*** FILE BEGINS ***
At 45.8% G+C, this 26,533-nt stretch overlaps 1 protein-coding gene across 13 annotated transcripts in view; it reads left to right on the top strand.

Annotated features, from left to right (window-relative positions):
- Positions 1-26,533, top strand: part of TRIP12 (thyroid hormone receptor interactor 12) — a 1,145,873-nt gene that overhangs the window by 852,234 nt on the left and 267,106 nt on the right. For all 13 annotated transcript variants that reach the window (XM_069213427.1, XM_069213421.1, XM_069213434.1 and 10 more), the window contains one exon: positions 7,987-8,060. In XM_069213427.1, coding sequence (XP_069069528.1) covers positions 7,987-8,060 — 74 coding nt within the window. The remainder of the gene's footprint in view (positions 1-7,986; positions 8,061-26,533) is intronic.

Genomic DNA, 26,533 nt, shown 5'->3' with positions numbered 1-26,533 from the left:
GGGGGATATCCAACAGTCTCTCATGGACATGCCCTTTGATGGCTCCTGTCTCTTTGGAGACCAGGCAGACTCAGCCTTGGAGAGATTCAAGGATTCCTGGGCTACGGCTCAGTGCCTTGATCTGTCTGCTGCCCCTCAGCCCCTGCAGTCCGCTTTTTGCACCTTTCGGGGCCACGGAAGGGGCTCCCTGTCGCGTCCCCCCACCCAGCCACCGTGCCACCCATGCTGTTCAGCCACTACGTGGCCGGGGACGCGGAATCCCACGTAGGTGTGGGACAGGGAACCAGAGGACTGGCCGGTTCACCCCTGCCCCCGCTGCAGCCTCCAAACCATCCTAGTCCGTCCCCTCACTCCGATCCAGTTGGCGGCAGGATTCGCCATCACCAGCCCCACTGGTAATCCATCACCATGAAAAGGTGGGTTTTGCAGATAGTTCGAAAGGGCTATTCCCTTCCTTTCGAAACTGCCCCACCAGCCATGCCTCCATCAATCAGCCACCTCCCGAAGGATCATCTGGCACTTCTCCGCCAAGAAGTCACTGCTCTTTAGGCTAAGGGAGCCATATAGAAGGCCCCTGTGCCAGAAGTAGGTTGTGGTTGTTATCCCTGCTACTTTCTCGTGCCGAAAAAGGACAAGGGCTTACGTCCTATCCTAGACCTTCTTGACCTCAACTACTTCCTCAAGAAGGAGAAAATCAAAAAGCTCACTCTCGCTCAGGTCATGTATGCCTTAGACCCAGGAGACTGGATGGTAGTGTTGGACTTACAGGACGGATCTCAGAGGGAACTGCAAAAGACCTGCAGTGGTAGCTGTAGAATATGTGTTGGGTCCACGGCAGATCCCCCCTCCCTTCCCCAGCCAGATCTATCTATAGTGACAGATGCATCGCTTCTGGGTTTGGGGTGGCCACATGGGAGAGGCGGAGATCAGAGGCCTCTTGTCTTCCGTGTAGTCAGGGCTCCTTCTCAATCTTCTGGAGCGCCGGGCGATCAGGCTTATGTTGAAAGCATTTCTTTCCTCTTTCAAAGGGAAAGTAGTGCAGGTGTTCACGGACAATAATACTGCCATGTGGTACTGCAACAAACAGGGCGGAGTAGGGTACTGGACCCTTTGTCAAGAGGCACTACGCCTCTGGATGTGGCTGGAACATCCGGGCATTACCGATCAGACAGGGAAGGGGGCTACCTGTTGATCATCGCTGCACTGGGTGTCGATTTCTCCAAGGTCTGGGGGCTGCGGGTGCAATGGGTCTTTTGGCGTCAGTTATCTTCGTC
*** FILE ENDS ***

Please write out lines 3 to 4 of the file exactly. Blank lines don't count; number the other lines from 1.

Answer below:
- Positions 1-26,533, top strand: part of TRIP12 (thyroid hormone receptor interactor 12) — a 1,145,873-nt gene that overhangs the window by 852,234 nt on the left and 267,106 nt on the right. For all 13 annotated transcript variants that reach the window (XM_069213427.1, XM_069213421.1, XM_069213434.1 and 10 more), the window contains one exon: positions 7,987-8,060. In XM_069213427.1, coding sequence (XP_069069528.1) covers positions 7,987-8,060 — 74 coding nt within the window. The remainder of the gene's footprint in view (positions 1-7,986; positions 8,061-26,533) is intronic.

Genomic DNA, 26,533 nt, shown 5'->3' with positions numbered 1-26,533 from the left: